The show is presented as a tribute to Eva, who would be pleased by the crowds it has been drawing. It has all the hallmarks of Eva’s incessant foraging for works in private collections, auctions, and even, as the collectors say, garage sales. Predictably, it is a mixed bag, with some excellent pieces and some very minor ones. To be fair, this is the unvarying pattern of systematic collections, which always suffer from the fact that major works are already in museums. Even a late-blooming institution such as the National Portrait Gallery in Canberra (which now has a female director!), has had to make do with many minor but representative items.
The plan is to eventually turn the Slow Burn collection into a museum, perhaps something along the lines of the National Museum of Women in the Arts in Washington D.C., on a more modest scale.
Opinions will vary as to which works in this show are museum quality, but surely any public gallery would be happy to have Stella Bowen’s portrait, Theadon in Kensington (1946), Florence Rodway’s Untitled (Portrait) (1912), or three pictures by Bessie Davidson, who spent most of her working life in Paris. There is also an excellent tonal portrait by another Parisian expatriate, Agnes Goodsir, La femme de ménage (1905).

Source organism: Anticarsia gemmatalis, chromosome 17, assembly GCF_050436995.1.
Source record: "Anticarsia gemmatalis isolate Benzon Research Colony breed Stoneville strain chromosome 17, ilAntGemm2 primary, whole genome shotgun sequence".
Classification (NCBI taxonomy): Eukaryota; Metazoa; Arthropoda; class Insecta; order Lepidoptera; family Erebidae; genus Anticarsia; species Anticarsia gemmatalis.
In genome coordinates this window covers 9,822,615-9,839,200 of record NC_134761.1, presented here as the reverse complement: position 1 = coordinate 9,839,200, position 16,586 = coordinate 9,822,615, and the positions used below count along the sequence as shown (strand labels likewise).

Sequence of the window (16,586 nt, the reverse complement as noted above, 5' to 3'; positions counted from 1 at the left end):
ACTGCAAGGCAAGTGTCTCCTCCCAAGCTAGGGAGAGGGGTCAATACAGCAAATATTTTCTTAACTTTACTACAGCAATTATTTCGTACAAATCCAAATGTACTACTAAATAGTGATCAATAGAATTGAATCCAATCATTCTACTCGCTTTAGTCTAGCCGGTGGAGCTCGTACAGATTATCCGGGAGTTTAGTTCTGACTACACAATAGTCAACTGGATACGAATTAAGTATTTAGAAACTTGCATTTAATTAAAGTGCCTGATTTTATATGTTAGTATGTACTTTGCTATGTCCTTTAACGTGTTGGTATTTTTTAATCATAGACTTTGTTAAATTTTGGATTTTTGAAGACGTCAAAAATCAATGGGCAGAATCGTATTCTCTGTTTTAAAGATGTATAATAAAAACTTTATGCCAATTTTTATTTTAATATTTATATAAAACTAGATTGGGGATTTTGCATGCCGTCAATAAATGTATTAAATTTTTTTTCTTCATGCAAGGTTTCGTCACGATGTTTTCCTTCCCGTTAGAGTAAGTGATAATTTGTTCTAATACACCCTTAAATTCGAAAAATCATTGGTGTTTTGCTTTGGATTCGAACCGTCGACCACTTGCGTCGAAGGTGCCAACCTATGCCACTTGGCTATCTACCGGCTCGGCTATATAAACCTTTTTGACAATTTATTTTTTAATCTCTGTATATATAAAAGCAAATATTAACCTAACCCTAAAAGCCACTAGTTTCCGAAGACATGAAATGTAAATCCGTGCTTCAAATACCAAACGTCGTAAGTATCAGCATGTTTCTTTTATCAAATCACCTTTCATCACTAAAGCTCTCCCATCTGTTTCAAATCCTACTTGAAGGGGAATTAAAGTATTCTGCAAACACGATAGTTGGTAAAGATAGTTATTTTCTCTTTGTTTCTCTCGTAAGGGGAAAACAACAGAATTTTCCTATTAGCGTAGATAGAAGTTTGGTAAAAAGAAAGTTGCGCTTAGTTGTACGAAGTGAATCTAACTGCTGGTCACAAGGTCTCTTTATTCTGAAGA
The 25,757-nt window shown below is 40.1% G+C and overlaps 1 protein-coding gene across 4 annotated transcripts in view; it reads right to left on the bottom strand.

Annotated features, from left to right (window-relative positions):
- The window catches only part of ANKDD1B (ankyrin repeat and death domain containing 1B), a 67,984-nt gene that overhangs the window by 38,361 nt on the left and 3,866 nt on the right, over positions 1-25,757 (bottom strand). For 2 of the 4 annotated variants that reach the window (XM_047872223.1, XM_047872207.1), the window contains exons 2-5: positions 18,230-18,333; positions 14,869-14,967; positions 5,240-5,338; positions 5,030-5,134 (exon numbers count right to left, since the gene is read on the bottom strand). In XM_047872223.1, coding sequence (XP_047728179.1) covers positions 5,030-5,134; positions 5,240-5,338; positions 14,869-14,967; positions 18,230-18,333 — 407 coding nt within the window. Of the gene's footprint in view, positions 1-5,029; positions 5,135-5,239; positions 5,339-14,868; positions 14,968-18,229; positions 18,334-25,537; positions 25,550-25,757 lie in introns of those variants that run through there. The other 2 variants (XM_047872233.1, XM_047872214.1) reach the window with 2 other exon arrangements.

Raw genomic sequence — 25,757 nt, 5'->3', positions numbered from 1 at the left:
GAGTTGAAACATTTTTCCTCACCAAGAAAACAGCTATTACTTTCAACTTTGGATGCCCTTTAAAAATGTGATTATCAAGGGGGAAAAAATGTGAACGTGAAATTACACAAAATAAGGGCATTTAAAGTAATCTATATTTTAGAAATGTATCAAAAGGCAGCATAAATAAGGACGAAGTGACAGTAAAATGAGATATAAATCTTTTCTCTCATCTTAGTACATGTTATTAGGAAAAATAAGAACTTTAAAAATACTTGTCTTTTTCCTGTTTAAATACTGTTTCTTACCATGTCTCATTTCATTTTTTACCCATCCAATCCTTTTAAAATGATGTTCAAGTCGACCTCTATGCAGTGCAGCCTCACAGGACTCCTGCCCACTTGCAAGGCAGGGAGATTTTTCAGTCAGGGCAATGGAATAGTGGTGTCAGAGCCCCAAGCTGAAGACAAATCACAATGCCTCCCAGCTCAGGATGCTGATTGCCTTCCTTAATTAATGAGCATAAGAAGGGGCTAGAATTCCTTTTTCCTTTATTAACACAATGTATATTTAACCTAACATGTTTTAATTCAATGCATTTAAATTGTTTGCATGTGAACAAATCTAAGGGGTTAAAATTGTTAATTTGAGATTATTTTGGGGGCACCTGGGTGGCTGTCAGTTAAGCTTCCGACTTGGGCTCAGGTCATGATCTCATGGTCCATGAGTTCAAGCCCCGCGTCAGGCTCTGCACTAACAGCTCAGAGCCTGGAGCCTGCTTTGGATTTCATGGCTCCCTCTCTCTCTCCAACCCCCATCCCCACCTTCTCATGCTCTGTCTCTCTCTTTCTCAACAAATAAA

Of the more recent works, it’s hard to go past the paintings by Anna Platten, Aida Tomescu, a 1987 Susan Norrie – before she put down the brush and starting making dull videos; and a really good Davida Allen, Figure, sheep and dog (1982).
One of the pleasures of this exhibition is the chance to see some unusual pieces, such as an early Janet Dawson, Art school interior, Melbourne (1956) and pictures by artists such as Marion Jones, Adelaide Perry and Janet Cumbrae Stewart, who are all deserving of a little scholarly attention. The works by indigenous artists are solid rather than outstanding, but the same could be said for many of their non-indigenous peers. Maria Kozic’s cut-out work, Bitch (with chainsaw) (1989) would be a passable gag if it wasn’t so badly painted. For Jenny Watson’s sake, I hope this Christmas someone will buy her a copy of George Stubbs’s famous book of 1766, The Anatomy of the Horse. (amazon.com/dp/0486234029)